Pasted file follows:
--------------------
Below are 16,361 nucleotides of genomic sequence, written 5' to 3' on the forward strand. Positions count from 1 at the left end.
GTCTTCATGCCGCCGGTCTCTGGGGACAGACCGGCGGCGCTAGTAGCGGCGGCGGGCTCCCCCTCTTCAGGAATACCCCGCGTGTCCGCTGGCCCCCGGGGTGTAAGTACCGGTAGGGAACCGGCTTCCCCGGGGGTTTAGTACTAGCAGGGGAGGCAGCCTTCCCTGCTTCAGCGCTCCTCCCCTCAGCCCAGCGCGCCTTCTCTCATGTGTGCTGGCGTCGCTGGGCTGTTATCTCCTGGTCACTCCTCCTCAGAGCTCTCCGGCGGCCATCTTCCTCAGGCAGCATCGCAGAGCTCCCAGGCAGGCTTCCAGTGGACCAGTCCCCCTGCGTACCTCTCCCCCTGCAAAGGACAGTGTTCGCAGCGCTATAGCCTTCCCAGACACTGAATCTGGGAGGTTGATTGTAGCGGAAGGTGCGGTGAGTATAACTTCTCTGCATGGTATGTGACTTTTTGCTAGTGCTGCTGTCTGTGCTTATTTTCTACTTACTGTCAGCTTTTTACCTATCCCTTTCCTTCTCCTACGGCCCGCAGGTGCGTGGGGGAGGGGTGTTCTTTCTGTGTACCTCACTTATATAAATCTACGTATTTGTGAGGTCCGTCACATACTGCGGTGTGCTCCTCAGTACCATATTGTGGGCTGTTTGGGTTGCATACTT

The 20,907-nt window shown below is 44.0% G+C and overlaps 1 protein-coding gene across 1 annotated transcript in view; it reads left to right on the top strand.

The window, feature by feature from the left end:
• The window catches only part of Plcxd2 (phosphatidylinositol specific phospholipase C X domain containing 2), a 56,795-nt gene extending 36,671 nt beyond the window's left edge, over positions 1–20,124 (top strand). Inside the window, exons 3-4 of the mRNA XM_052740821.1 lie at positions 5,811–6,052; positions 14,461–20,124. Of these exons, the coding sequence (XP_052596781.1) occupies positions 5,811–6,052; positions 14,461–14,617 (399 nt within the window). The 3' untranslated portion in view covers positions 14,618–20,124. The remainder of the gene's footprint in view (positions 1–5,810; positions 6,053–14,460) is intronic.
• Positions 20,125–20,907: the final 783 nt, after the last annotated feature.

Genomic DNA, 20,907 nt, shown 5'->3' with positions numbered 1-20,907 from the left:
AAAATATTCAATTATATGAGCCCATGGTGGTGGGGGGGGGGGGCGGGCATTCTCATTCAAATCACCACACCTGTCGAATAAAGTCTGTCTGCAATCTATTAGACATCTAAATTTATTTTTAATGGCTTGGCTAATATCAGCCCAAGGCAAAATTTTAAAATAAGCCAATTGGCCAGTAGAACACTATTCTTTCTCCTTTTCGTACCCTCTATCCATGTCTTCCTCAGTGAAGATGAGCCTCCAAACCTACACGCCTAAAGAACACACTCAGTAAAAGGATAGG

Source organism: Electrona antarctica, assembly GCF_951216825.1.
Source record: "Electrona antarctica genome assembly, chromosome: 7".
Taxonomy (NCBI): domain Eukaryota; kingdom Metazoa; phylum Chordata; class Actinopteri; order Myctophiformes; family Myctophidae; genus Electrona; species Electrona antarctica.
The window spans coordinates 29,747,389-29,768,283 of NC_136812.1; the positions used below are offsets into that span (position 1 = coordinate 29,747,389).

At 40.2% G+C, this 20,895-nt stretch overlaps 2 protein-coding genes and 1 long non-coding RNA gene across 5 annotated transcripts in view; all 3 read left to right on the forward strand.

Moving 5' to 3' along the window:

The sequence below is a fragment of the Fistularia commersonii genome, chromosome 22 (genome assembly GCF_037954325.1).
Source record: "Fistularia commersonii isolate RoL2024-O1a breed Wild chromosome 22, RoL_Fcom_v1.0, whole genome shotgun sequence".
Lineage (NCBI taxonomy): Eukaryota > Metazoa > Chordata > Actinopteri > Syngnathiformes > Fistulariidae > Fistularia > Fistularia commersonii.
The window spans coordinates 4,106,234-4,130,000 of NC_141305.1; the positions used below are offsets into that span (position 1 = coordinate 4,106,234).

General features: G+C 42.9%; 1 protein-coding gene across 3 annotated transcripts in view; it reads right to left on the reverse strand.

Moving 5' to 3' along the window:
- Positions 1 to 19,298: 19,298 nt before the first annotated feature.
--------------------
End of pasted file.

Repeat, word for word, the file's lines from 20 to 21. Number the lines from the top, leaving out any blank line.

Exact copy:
Moving 5' to 3' along the window:
- Positions 1 to 19,298: 19,298 nt before the first annotated feature.